The Value of a Good Chart Writer, Part II: PWS

Earlier this term, I wrote about the value of a good chart writer in regards to having Lauren’s assistance at the Church Women’s United retreat, now the tables have turned and I can speak to it from the chart writer’s perspective. Although I took a lead in case development and agenda design, I specifically requested to not take a lead with facilitation as I wanted the opportunity to both observe someone else’s style and to be in the assistant role, something I’ve done surprisingly little of given my jump into the deep end of facilitating and teaching solo.

Well chart writing is thus what I signed-up for, and chart writing is what I did! Over the course of seven hours, I chart wrote 35 sheets, which when transcribed equated to more than 10 pages single-space, size 11 font. I’m taking it as a mark of honor that I not only went through an entire pad of chart paper, but that I also wore out the four main colors from a brand new set of Mr Sketch markers. At one point in time, I was tracking no less than four different topics—adding notes and symbols to charts lining the walls, easel and even some on the floor. Honestly, being able to track and record a complex dialogue of 40+ people is in the top three facilitation experiences of my young career.

There are a number of reasons that chart writing is so important. First and foremost, it is a visual and physical way for people to know that they have been heard. This is why it is so important to use bits and pieces of people’s own language when recording their thoughts. To quickly reference back to ye olde brain science, seeing your own words up in writing helps to calm the sympathetic nervous system which cues our “fight and flight” responses, with that system calmed our parasympathetic nervous system can rise to the service and let us “rest and digest.” Whether helping a group to heal or to make decisions (or both), participants are much more likely to find common ground if they can tune into their parasympathetic nervous system. Of course, if you misunderstand their intention, they also see that lack of understanding in big, fat permanent marker too.

Over the course of the process, I saw both of these responses take place. First, I had multiple people come up to me during the breaks and tell me not only how impressive it was to watch me speed writing, but more that they didn’t realize how important what they had to say was until they saw it written before everyone else. This was especially true for two different contingencies around the narrative of “having to do it”: seeing that narrative written so explicitly provided opportunity for the sense of trauma to be recognized, while also opening the door to question if this is the type of organizational culture and spirit that they want to now perpetuate. I also saw someone who got more flustered with her words on the paper. In capturing one of the thoughts she voiced to the group, I jotted down: “we need to not be afraid of asking tough questions.” Which received wide agreement among the group. This frustrated her and she eventually sent me up a hand-written note that said: “Not being willing to ask certain questions and give the space to really look at these.” I’m ashamed to say that I still don’t know what the difference was for her, my only guess is that her emphasis was on the second part of the comment. Regardless of my ignorance, as soon as I wrote this exact sentence on the observations sheet, her entire presence shifted to one of openness and engagement with the process—she, at last, felt heard.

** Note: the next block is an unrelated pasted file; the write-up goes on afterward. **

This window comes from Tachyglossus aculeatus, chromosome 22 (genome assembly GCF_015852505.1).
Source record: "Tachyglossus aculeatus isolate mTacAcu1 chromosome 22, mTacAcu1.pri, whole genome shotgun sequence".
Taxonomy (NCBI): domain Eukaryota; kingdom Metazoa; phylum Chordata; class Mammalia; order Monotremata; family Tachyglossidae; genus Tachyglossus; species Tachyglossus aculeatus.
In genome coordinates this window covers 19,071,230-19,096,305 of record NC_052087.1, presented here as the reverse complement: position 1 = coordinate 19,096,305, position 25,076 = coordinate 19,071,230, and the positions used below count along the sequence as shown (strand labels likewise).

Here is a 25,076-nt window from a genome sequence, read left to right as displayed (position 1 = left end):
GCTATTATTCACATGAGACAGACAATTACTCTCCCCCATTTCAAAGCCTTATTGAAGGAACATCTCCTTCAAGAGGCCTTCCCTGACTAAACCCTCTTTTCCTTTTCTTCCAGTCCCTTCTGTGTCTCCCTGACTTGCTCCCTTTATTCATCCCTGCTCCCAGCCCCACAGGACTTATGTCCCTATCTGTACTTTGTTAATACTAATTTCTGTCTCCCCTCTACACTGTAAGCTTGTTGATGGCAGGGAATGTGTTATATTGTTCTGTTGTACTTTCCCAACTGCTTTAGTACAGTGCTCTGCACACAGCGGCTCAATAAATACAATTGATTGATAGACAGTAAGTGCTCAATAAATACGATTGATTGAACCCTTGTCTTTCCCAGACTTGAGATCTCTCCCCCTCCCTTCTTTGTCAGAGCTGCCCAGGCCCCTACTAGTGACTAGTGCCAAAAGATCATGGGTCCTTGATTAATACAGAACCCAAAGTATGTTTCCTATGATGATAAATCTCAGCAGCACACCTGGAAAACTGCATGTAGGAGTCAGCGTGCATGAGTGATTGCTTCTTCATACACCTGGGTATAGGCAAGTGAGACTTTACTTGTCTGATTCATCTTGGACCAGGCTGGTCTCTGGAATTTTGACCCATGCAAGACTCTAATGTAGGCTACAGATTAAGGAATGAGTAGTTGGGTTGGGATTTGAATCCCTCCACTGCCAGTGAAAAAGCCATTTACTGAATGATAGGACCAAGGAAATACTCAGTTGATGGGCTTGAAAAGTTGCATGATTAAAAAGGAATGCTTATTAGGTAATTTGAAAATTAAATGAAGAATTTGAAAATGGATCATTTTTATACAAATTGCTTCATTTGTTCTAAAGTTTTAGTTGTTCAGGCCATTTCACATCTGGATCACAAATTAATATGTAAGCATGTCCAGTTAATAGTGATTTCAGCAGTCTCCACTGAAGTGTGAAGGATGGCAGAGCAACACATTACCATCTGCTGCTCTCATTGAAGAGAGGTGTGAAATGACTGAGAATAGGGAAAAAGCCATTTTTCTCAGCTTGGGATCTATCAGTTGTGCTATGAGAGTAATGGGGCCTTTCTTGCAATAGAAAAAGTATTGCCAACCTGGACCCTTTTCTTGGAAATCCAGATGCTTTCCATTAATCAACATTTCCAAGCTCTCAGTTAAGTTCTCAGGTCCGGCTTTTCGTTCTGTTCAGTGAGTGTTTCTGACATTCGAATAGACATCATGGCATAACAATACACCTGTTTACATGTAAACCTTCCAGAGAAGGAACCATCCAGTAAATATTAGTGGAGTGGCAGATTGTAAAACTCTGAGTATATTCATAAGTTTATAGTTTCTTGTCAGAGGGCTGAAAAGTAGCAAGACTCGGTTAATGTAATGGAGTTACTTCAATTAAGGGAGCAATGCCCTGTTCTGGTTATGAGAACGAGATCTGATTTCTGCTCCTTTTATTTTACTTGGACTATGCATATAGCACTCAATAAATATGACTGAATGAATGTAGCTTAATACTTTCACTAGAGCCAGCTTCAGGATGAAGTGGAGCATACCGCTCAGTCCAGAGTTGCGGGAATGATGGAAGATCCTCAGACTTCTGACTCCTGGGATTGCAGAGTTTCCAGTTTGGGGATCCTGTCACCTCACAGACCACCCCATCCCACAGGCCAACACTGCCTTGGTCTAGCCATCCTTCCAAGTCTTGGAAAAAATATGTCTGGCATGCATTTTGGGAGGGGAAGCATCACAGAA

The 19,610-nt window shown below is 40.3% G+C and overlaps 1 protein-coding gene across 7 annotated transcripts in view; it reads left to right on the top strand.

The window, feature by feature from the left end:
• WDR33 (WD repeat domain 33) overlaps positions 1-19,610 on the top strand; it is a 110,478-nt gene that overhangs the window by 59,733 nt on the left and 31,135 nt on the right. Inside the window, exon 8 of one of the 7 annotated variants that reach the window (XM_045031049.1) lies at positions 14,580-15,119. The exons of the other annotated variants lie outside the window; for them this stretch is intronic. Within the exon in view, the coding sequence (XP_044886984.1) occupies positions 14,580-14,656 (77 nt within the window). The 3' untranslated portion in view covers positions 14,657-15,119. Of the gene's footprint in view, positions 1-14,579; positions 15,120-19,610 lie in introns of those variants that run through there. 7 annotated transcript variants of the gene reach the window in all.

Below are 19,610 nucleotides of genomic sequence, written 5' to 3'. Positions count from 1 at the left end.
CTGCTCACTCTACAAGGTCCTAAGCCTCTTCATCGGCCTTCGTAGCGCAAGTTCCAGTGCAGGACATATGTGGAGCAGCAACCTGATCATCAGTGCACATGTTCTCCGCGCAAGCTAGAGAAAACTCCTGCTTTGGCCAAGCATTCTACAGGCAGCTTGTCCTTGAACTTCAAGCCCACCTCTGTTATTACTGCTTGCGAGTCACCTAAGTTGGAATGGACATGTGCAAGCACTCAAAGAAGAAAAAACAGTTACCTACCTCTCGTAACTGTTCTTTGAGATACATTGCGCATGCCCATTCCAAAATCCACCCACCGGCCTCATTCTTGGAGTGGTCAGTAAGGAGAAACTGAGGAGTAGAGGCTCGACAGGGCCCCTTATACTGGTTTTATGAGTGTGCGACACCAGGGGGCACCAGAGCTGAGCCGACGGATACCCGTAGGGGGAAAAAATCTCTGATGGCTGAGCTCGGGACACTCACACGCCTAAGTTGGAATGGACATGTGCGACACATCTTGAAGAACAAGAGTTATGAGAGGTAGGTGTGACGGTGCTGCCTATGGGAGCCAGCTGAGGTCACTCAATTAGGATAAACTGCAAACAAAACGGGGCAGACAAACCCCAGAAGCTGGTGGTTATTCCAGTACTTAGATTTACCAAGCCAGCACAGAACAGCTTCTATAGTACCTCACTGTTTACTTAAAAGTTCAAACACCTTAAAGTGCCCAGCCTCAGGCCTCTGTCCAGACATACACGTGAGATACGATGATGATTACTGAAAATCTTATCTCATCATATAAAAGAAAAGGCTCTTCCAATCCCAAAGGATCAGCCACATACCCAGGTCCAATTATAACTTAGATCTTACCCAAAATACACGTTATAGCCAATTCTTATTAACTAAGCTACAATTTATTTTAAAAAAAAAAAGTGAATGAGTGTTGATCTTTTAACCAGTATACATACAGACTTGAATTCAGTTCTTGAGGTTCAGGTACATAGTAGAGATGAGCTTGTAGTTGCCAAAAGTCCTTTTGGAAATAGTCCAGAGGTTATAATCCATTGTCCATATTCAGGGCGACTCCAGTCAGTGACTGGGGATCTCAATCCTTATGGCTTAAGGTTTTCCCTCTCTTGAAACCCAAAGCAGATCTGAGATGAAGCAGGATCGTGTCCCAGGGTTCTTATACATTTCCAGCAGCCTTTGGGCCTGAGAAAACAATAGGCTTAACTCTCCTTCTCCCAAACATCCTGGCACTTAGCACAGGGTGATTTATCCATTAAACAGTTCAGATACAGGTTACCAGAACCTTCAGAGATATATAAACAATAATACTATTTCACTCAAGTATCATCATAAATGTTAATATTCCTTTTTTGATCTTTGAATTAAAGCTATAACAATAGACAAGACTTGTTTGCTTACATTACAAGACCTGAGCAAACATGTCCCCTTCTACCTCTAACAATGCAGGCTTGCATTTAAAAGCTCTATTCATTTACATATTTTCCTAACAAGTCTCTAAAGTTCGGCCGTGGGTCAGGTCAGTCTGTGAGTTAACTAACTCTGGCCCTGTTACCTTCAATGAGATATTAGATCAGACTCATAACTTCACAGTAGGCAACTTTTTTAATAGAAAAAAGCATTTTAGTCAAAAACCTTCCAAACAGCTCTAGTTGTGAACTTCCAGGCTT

Finally, the second major value of chart writing is the creation of a group memory that outlasts the individual event. As previously mentioned, when transcribed my charts became over 10 pages of notes which formed the backbone of a report we created memorializing the event. Even with 40+ people in the space, there was at least a dozen others who really should have been there. Being able to provide a detailed and organized report with the voices of the participants provided the school with a way to help “bring along” those who were not present in body, as well as a launching pad to move forward generated ideas.

Learning “New” Things: Weaving & Funnel (Spring 2017, Week 2)

This week I assisted Lysbeth with teaching her all-day Friday facilitation course for the CRES Cohort 12 students. At this point I have done a lot of facilitation training, however, you can always learn “new” things, or at least slightly different approaches or names for things. Two concepts that I had never heard of before, but recognize that I frequently put into practice with my own facilitations are weaving and the funnel, both of which come from a Quaker tradition.

Weaving is a very subtle form of moving a divergent group of ideas towards a single concept in an effort to build consensus. Difficult to describe, with weaving the facilitator names the threads of a conversation and periodically helps to reframe them under common interests or values, or bring them together as decision points. With good listening and reframing skills, most threads within a given topic will be able to be woven together. There are times, however, when some threads will not naturally “weave” together, such as the orange/red and green threads in this diagram. In these situations, it is up to the facilitator to decide how much acknowledgment is given to these potentially tangential, but also potentially invaluable threads. Sometimes the energy behind these inputs will organically dissipate as the individual either recognizes that they are tangential or moves past them as they recognize their own deeper interests reflected in the weave, in which not giving them extensive attention or maybe even not verbally naming can be okay, as is the case with some of the red and orange threads here. However, this tactic can also backfire if someone does not feel heard, which can have particularly toxic consequences in a consensus-building space. And sometimes, as is the case with the green thread, it is important to work with the idea in parallel to the larger weave and recognize a separate decision about the idea that can be worked with or implemented separately going forward. From a training perspective, this is a really tricky technique to teach and indeed the students in their feedback sheets for the day felt that they did not understand or were able to identify when Lysbeth was demonstrating weaving, which seemed to really frustrate the students and make them doubt this concept. I think that this type of nuanced strategy would be better taught as a general theoretical concept and less of a specific technique, especially given how these students have been taught mediation with very precise and easily identifiable strategies.